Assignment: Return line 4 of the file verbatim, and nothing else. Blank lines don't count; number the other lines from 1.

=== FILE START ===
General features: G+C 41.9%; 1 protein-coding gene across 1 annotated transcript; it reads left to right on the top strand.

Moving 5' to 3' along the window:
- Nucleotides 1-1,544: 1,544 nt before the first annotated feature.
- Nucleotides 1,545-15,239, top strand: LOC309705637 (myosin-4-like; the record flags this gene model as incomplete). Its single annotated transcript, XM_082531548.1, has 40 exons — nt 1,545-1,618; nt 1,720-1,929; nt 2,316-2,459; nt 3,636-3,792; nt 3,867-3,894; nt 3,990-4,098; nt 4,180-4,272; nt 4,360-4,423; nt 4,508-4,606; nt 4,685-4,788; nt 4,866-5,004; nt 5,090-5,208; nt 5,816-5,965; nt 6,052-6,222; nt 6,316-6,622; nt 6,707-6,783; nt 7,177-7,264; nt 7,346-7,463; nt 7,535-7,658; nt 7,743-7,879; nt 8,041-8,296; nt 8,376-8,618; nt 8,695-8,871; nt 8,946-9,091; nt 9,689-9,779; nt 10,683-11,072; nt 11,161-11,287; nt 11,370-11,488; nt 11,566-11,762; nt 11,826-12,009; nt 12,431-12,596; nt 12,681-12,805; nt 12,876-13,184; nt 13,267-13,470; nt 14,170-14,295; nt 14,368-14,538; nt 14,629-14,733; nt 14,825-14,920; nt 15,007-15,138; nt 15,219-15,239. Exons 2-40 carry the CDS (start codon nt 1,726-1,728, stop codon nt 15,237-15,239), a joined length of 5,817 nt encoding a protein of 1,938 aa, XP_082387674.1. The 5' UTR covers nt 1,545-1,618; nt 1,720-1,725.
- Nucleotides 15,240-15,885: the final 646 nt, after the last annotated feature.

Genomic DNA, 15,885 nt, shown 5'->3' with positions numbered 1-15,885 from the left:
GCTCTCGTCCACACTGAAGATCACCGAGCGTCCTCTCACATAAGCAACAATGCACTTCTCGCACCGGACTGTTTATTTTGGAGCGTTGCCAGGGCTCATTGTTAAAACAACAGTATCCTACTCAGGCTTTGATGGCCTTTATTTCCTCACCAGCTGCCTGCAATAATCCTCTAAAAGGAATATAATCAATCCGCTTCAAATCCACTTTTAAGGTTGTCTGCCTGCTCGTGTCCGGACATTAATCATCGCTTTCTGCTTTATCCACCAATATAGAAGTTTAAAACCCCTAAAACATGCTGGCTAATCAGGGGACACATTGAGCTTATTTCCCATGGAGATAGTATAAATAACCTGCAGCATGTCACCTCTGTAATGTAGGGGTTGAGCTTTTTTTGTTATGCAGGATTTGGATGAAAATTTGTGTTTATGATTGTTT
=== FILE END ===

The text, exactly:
- Nucleotides 1,545-15,239, top strand: LOC309705637 (myosin-4-like; the record flags this gene model as incomplete). Its single annotated transcript, XM_082531548.1, has 40 exons — nt 1,545-1,618; nt 1,720-1,929; nt 2,316-2,459; nt 3,636-3,792; nt 3,867-3,894; nt 3,990-4,098; nt 4,180-4,272; nt 4,360-4,423; nt 4,508-4,606; nt 4,685-4,788; nt 4,866-5,004; nt 5,090-5,208; nt 5,816-5,965; nt 6,052-6,222; nt 6,316-6,622; nt 6,707-6,783; nt 7,177-7,264; nt 7,346-7,463; nt 7,535-7,658; nt 7,743-7,879; nt 8,041-8,296; nt 8,376-8,618; nt 8,695-8,871; nt 8,946-9,091; nt 9,689-9,779; nt 10,683-11,072; nt 11,161-11,287; nt 11,370-11,488; nt 11,566-11,762; nt 11,826-12,009; nt 12,431-12,596; nt 12,681-12,805; nt 12,876-13,184; nt 13,267-13,470; nt 14,170-14,295; nt 14,368-14,538; nt 14,629-14,733; nt 14,825-14,920; nt 15,007-15,138; nt 15,219-15,239. Exons 2-40 carry the CDS (start codon nt 1,726-1,728, stop codon nt 15,237-15,239), a joined length of 5,817 nt encoding a protein of 1,938 aa, XP_082387674.1. The 5' UTR covers nt 1,545-1,618; nt 1,720-1,725.